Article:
Linked by nfeske on Tue 28th Feb 2012 11:51 UTC
OSNews, Generic OSes The just released version 12.02 of the Genode OS Framework takes the first steps to carry out the plan to turn the framework into a general-purpose OS for the daily use by its developers until the end of the year. It features a new ACPI driver, the first bits of a device-driver manager, support for using the fork syscall in GNU programs, and a PDF rendering engine. The most significant point of this release, however, is the way it was conducted. It represents the first version carried out using a completely open development process.
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RE[3]: Good
by nfeske on Wed 29th Feb 2012 10:10 UTC in reply to "RE[2]: Good"
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Let me shed light on your questions from Genode's point of view:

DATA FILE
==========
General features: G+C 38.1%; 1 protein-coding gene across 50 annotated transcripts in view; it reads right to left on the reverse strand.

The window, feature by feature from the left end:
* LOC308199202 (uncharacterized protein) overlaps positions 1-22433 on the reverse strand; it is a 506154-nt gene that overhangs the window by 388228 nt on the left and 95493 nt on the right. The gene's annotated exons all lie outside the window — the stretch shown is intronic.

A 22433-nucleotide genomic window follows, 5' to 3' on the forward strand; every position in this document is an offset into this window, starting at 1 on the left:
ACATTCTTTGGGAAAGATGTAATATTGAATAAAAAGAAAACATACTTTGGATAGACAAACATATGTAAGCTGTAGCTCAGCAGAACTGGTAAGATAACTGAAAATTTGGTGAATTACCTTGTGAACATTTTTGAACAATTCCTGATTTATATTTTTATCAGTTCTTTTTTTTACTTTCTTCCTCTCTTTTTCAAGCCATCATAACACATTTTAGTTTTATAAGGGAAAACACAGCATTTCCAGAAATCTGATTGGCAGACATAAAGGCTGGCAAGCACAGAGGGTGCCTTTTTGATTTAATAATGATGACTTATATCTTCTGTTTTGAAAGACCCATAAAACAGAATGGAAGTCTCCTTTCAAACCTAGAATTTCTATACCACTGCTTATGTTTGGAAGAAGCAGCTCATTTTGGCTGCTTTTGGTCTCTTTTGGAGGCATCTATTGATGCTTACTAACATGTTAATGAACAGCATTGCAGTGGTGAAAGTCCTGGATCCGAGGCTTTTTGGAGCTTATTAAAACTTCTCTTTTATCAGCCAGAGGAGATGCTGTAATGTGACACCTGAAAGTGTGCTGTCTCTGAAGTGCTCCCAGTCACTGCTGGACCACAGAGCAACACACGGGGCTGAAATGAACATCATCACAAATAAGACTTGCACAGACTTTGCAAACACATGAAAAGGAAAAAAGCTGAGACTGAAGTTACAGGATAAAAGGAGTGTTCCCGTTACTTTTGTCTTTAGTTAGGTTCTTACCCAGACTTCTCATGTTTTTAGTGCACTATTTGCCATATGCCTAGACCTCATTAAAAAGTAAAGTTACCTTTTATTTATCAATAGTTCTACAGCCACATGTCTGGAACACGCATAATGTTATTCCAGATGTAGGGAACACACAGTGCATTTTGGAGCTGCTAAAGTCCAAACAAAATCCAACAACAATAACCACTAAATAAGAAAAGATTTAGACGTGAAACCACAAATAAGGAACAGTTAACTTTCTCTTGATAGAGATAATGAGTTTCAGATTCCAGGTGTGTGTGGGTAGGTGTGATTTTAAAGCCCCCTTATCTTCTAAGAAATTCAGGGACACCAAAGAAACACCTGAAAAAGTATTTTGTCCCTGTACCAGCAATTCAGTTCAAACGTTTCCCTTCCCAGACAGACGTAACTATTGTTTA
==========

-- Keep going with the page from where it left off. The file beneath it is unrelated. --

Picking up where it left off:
"The big questions are:
How should a hobby OS dev convince users to run foreign software on a compatibility layer in the new OS?"

Genode has not started as hobby OS. It was originally created as a tool kit to build special-purpose systems, i.e., for application areas where the use of microkernels or separation kernels is anticipated (such as high-security computing). Now the project has reached a state where general-purpose computing comes within reach. So we start to target specific end users - namely ourselves. There is no convincing needed here. :-)

At a later stage, Genode will hopefully evolve into something that other end users will use. But they will probably not be aware of that. (similar to how many Android users are not aware that they are using Linux)

For us, end users are actually not the target audience to convince. It would be indeed near to impossible to convince them because they would not gain any functional advantage. And that's what users ultimately care about. The target audiences are the ones who build platforms. Here the use of Genode makes a difference.

"How should a hobby OS dev convince devs to write/port software to the new OS? [/q]"

If the OS is a hobby? I think plainly, because it is fun. I am a proponent of porting existing software instead of implementing new software wherever feasible. For doing this, we don't need to convince authors of existing (OSS/FS) projects to explicitly support our platform if their software can be integrated as is.

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